JH: We do get out-of-towners, and we have people from all over the Outer Banks – Manteo, Corolla – come and join us. We also have pop-up runs, and that’s where we meet a lot of new people. The Facebook page ‘OBX Running Club’ is where we post all of our runs. One of the things we always say when we post the runs, ‘All runners and walkers are welcome, local or not, member or not.’ You do not have to be a member to come and join us.

CL: How long have you been involved in running?
Mel Mattingly: I’ve been running for 11 years now. I started about a year or two after I moved here with Outer Banks Boot Camp and that’s kind of how we all found each other. We’ve all kept running and racing ever since.

CL: What is it about running that you and so many of the people who come out with you enjoy?
MM: At this point, this is kind of what I do, is I just get up and run every day. I’ve been outside and it’s my social hours running with my friends and then we come in here for coffee.

CL: That’s the big thing, right? A lot of people will joke that the hardest part about running is getting out the door.
MM: Knowing that I’ve got to be there to lead the run that we’re doing because I’m the one that wrote the route, that helps motivate me knowing that I’m gonna be out there for everybody else. That’s why the group’s called ‘Lace Up.’ Sometimes you don’t want to, but you just gotta get up, get out of bed, lace up and go run.

CL: How many folks do you have join you?
MM: It kind of depends on what we’re doing, time of year. There are mornings we’ll have a dozen people and sometimes we’ll have two people. It kind of varies with all different speeds and paces and backgrounds and ages.

CL: Is your group coed?
MM: (Laughing) Theoretically, but all the boys quit on us. They’re all broken or lazy!

CL: What does a typical run look like for your group? I’m guessing the best way to find you is searching for “Lace Up OBX!” on Facebook, to join the group and learn about the runs?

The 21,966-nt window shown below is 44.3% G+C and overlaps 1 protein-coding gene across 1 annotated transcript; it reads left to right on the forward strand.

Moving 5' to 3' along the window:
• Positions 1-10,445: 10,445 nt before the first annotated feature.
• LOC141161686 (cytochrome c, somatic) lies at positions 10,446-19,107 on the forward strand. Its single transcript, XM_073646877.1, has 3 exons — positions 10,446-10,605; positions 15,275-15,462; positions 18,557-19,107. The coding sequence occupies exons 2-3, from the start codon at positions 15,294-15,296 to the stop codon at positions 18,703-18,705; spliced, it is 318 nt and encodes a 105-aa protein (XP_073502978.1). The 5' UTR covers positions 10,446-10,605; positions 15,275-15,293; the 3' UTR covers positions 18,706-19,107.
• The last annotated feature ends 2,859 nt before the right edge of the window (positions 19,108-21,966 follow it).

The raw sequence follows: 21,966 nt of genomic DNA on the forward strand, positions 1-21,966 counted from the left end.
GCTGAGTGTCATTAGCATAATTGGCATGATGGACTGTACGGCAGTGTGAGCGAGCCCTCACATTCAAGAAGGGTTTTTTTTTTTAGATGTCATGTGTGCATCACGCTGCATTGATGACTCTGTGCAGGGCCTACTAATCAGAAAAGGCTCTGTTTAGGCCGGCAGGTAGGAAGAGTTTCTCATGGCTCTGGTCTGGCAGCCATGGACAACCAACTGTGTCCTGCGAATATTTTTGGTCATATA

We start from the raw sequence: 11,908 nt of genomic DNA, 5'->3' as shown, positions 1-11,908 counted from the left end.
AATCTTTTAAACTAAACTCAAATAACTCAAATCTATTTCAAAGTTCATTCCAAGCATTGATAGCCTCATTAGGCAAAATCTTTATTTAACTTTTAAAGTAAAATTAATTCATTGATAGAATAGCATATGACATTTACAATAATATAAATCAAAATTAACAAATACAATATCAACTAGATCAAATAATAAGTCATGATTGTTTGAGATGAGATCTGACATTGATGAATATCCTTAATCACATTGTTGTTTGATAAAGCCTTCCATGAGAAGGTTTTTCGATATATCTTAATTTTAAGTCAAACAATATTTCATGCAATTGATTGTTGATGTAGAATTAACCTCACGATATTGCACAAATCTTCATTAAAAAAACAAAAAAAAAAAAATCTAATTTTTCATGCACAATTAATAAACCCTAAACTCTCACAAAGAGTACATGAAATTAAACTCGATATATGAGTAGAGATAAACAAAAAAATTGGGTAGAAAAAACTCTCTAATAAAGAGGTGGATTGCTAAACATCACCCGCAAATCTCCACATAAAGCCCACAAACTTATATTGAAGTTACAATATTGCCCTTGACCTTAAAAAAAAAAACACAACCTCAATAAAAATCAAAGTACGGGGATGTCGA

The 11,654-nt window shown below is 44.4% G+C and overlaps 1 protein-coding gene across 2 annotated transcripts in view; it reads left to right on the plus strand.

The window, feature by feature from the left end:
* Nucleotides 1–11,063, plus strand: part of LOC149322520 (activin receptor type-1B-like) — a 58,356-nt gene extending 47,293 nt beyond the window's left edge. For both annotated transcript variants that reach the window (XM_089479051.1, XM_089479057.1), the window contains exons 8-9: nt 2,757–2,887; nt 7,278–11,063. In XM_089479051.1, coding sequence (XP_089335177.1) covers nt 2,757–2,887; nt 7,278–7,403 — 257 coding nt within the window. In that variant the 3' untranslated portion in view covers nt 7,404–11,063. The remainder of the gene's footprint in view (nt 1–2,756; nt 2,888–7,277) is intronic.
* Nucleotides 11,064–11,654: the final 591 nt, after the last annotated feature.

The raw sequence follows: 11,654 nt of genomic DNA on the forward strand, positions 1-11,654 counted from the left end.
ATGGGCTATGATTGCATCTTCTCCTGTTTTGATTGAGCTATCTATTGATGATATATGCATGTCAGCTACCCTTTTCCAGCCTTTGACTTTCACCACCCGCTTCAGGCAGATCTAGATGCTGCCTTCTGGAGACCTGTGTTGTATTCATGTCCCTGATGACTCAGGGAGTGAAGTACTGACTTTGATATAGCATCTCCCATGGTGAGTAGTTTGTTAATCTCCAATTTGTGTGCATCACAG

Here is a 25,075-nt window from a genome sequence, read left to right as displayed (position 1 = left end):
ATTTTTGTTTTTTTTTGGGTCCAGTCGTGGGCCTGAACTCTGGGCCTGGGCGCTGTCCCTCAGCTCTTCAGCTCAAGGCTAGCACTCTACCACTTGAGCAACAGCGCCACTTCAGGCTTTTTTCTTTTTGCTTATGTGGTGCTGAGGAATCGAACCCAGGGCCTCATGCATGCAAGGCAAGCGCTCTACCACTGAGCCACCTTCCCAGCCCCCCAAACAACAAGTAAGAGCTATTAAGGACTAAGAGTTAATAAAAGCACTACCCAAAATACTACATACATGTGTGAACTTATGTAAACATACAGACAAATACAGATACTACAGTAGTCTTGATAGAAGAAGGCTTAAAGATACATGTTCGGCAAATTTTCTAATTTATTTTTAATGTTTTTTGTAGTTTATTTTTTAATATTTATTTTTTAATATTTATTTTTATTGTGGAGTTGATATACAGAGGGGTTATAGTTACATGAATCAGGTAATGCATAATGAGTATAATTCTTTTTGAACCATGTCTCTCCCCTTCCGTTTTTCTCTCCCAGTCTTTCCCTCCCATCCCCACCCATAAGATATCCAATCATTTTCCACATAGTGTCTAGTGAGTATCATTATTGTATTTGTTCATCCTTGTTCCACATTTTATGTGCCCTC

MM: Just find us on Facebook and let us know you’re coming. Most of us are theoretically training for half marathons and marathons. So, on Tuesdays and Thursdays, we do speed work. On Mondays and Fridays, we’re kind of just doing maintenance runs like three, four miles. In the middle of the week, we’ll do kind of a longer run. And then on either Saturday or Sunday, whichever day the weather is better, we’ll do a long run which could be anywhere from six miles to 20 miles depending on where we are in training.

Some people can do the same thing every single day. I’m not that kind of person. We start kind of all over the place depending on what we’re doing, but I try to mix it up because I get bored easily. It’s meant to be as open and inclusive as possible. There are people of all paces and speeds. We run a lot. We don’t necessarily run fast.

Steve Hanf
Author: Steve Hanf

Steve Hanf is a former professional sportswriter who teaches the journalism classes at First Flight High School. The dormant Nike Running Club app on his phone offers a reminder of the seven half-marathons and one full marathon he completed … several years ago. 

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Photo by Wes Snyder PhotographyPhoto Courtesy of Worrell 1000 Race, Inc.